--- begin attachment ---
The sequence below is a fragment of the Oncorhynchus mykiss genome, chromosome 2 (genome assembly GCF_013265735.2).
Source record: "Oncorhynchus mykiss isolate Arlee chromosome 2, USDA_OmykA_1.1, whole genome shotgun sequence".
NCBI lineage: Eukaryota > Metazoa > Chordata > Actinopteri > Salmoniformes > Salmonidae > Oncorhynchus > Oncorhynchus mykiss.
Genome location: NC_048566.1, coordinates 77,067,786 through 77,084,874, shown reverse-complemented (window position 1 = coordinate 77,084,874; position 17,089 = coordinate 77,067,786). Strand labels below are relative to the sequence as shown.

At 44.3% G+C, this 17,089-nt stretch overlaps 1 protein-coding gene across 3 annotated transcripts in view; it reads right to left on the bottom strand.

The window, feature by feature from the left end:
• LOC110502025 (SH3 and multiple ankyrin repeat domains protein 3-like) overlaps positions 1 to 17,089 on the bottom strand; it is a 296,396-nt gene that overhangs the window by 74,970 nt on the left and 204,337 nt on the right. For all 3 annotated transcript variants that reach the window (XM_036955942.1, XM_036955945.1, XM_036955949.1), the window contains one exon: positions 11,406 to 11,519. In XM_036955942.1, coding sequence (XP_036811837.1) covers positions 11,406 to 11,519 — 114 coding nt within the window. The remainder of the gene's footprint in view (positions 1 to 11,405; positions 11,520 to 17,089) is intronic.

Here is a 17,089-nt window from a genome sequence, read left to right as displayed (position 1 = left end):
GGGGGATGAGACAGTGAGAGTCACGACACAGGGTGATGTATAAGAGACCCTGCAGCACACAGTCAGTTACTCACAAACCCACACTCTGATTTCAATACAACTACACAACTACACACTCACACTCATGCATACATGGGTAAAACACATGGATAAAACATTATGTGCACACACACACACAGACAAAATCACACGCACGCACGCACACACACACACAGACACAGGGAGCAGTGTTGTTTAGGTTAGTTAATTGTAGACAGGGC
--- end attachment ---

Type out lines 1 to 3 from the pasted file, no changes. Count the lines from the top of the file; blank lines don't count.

The sequence below is a fragment of the Oncorhynchus mykiss genome, chromosome 2 (genome assembly GCF_013265735.2).
Source record: "Oncorhynchus mykiss isolate Arlee chromosome 2, USDA_OmykA_1.1, whole genome shotgun sequence".
NCBI lineage: Eukaryota > Metazoa > Chordata > Actinopteri > Salmoniformes > Salmonidae > Oncorhynchus > Oncorhynchus mykiss.